Summer 2020

After rapid migration out of the city, the country’s younger, innovative and forward- thinkers are flocking back. Here’s what lies for the future of New York City.

Brooklyn Bridge – Brooklyn, New York. Courtesy Joe Thomas

In his book Where Good Ideas Come From, media theorist Steven Johnson diffuses the drama of invention. Good ideas do not come from the lonely experimenter’s eureka moment, toiling away in the night under an even lonelier lightbulb. Rather, like a seed in rich soil, intuitions and hunches grow slowly in “liquid networks” until they are born as a new idea. It is only in these environments, says Johnson, where existing ideas can flow fluidly and serendipitously between smart people, edging them closer to the precipice of what’s possible. Liquid networks are “the chaotic fertile zone between too much order and too much anarchy”–perhaps the best description of New York City ever penned.

Taking a walk in the city this autumn is invigorating, its energy palpable. “Manhattan is a completely different city in the fall of 2021 than it was in the spring of 2020,” says Ronn Torossian, a native New Yorker and the CEO and Founder of storied PR firm 5WPR. This New York is different; it is less ordered, less answered for. “Older people have moved out, and younger people have moved in.” Attendance more than doubled at both the Metropolitan Museum of Modern Art this summer.

“Manhattan is a completely different city in the fall of 2021 than it was in the spring of 2020.”

Ronn Torossian CEO and Founder, 5WPR

Central Park – New York, NY. Courtesy Joe Thomas

Traffic on the city’s bridges and tunnels returned to just three percent below its 2019 levels. Little Island, a new artificial island built on the Hudson just off Chelsea, opened for the first time and has been visited by thousands of tourists. More apartments were sold in Manhattan in the third quarter than at any other time in the last 32 years and there was a 59 percent increase in newly signed office leases. In short, New York City’s “liquid network” is back. Good ideas are following, faster than ever.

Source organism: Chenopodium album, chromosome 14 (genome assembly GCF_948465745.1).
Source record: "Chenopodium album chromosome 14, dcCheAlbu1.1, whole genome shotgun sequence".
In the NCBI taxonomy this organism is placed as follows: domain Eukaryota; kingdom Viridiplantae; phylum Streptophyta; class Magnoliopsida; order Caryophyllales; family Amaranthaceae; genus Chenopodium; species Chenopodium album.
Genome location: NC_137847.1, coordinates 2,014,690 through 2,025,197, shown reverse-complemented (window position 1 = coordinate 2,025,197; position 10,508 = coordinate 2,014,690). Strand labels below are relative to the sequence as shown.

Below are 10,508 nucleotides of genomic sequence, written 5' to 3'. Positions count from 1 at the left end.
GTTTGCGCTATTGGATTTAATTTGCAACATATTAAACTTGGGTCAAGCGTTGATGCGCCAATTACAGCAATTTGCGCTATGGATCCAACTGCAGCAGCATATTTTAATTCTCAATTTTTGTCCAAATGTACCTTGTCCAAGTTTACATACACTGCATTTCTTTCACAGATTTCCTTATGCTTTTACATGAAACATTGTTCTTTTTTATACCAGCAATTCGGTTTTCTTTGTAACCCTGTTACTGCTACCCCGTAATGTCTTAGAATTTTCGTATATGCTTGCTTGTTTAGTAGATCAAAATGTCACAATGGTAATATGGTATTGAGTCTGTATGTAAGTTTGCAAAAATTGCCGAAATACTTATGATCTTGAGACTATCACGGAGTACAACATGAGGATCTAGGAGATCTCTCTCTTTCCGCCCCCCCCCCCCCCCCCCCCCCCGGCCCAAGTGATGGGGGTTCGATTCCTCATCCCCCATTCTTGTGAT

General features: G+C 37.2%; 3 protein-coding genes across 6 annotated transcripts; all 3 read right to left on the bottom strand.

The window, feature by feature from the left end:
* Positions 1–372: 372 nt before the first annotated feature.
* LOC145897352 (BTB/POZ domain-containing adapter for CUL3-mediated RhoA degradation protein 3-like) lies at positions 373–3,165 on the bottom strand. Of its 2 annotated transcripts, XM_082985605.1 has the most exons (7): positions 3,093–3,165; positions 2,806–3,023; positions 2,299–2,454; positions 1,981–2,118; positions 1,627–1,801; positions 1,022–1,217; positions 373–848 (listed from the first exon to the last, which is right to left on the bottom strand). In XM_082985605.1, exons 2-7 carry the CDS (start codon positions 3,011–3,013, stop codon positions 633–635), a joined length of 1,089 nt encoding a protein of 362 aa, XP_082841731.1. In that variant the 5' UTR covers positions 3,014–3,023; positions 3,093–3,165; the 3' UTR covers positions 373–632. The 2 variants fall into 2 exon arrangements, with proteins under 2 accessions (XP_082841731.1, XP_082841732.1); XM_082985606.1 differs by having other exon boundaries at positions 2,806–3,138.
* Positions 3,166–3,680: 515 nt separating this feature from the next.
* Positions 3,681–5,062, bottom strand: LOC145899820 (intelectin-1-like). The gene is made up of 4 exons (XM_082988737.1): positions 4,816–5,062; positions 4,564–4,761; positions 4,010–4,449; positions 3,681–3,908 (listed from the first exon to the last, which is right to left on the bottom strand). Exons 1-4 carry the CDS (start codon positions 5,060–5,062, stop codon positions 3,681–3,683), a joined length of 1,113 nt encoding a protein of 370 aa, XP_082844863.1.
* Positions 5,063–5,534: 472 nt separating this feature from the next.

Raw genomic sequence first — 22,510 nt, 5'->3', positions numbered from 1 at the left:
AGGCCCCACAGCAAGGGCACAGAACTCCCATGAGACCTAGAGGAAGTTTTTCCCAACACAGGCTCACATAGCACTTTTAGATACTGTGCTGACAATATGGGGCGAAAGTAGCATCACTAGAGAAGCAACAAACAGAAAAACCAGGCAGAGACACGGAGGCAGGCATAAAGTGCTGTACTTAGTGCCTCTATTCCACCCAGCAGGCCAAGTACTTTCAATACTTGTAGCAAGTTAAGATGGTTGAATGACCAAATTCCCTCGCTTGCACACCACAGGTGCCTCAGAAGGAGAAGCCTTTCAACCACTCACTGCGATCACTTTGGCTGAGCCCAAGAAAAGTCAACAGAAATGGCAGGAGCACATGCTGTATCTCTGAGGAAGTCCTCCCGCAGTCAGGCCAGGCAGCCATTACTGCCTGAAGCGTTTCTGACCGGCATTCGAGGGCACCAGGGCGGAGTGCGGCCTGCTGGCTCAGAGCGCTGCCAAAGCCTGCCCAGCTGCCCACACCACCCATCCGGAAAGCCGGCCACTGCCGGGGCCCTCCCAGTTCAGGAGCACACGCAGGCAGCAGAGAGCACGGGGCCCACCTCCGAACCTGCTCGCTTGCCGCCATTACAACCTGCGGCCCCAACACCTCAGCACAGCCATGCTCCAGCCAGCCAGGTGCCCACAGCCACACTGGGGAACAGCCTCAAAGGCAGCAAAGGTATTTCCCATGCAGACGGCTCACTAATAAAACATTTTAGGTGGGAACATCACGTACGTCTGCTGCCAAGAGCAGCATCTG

The startup market is one indicator. In the first six months of 2021, New York enterprise tech startups raised $6.7 billion across 119 deals, according to a report by venture firm Work-Bench. That is more than all dollars raised in 2020, and nearly a third of all funding raised by enterprise startups since 2014. The rise in funding between Q4 2020 and Q1 2021 alone was 54 times the average quarterly growth between Q1 2014 and Q4 2020. According to NFX investor Pete Flint, we are in the “golden age of startups.”

Institutional companies are equally in tune to New York’s returned “liquidity”, investing heavily in the city. Google just purchased a second office building in Hudson Square for $2.1 billion, set to open in 2023. Designed by biophilic architecture firm, CookFox, its lush outdoor terraces and a central sunlight-filled staircase encourage employees across different teams to meet more. Extinguishing rumors of a central relocation, JPMorgan Chase is offering free therapy to its NYC employees, while Citigroup is running shuttles between its Tribeca headquarters and major transport hubs.

Couple Barry Diller and Diane von Furstenberg donated $260 million to the city to build Little Island.

Little Island – New York, NY. Courtesy Joe Thomas